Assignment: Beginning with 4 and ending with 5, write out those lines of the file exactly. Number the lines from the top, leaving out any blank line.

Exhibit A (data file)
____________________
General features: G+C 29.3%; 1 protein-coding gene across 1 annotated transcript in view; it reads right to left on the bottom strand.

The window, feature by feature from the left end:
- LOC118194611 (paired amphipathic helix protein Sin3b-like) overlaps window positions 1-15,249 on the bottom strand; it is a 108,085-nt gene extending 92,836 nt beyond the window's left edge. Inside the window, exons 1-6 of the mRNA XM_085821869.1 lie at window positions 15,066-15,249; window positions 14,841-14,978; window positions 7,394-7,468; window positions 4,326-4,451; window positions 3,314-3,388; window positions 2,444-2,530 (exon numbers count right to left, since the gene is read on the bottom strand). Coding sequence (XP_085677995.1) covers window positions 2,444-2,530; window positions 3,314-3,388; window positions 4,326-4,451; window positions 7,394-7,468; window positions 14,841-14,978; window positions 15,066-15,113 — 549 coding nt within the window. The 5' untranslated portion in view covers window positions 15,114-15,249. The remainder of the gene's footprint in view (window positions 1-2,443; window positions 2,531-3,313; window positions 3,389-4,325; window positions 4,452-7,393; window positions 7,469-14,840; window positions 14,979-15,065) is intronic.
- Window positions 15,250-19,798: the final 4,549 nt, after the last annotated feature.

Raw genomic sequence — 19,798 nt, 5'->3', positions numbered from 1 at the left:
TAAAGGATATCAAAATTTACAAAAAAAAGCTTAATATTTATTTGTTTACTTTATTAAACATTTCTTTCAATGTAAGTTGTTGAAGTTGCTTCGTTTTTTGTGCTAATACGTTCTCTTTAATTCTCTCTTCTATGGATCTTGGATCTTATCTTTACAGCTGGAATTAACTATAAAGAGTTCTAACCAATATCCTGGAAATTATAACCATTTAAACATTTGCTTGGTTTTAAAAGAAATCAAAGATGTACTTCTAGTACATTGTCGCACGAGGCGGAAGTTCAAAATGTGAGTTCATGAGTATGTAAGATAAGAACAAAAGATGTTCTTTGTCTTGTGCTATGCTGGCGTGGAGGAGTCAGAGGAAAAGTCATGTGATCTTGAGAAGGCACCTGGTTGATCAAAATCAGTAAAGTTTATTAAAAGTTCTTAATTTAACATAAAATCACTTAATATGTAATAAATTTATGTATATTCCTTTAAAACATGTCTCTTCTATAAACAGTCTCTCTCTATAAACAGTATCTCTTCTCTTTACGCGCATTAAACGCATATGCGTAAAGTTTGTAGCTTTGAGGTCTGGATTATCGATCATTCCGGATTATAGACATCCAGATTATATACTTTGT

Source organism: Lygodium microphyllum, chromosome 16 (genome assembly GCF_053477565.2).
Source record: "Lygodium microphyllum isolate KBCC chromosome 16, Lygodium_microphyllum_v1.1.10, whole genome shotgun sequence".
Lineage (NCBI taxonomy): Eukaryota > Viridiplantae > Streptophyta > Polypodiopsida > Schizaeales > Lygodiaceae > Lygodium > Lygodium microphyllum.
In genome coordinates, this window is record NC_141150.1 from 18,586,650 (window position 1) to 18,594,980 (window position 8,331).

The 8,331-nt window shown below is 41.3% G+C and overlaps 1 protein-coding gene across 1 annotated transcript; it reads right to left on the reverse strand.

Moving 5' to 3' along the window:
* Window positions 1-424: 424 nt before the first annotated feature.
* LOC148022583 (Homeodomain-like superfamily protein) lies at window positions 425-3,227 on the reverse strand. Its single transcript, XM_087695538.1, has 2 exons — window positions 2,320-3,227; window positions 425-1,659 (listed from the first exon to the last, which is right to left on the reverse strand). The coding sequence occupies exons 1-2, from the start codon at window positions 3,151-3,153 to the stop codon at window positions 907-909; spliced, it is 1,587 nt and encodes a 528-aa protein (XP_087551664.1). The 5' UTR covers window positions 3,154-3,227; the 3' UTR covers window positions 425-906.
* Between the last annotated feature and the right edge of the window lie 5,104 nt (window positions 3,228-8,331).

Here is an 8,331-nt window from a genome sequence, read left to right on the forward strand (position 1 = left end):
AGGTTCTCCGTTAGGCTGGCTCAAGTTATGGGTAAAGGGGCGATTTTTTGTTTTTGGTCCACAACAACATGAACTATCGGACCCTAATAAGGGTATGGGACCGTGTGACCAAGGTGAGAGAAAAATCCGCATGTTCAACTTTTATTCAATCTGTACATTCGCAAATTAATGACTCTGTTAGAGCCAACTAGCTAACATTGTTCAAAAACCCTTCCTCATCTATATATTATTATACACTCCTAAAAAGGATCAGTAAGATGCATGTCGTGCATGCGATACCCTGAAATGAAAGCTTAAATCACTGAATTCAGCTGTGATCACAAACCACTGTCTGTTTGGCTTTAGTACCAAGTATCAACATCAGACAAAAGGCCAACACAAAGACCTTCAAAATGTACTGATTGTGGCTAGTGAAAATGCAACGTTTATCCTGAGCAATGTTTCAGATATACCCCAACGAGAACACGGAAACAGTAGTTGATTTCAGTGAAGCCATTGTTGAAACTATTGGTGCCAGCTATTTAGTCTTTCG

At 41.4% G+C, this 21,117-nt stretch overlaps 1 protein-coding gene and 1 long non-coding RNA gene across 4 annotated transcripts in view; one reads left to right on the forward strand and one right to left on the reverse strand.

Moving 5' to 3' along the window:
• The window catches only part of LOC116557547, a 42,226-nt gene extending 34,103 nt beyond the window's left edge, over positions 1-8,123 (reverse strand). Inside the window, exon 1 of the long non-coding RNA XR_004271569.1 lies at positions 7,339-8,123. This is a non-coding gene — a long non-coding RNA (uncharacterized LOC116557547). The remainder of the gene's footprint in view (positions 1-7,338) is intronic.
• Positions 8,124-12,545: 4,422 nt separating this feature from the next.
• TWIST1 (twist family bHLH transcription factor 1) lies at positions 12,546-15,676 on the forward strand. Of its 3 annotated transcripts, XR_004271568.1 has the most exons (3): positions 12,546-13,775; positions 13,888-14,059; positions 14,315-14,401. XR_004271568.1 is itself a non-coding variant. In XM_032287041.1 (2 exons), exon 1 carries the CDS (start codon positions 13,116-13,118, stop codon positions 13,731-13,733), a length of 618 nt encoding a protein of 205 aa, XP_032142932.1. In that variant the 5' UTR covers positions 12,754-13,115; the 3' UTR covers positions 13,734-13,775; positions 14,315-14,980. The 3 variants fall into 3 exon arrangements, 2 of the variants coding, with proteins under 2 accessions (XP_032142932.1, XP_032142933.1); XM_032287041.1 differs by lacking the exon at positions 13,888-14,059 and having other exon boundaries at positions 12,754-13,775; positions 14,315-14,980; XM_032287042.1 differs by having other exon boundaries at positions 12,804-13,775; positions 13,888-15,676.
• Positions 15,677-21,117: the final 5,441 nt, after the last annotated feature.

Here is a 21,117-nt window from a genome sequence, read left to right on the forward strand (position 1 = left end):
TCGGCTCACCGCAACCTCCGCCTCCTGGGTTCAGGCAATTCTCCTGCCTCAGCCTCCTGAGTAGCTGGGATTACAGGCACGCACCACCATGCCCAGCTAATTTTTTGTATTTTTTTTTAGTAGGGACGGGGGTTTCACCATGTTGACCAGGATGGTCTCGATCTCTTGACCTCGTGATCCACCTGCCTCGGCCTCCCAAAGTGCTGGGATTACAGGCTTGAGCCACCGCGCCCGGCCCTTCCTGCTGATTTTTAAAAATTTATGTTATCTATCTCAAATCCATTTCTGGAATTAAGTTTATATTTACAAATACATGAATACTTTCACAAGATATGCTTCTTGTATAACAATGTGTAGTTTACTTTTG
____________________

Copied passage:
- Window positions 15,250-19,798: the final 4,549 nt, after the last annotated feature.

Raw genomic sequence — 19,798 nt, 5'->3', positions numbered from 1 at the left: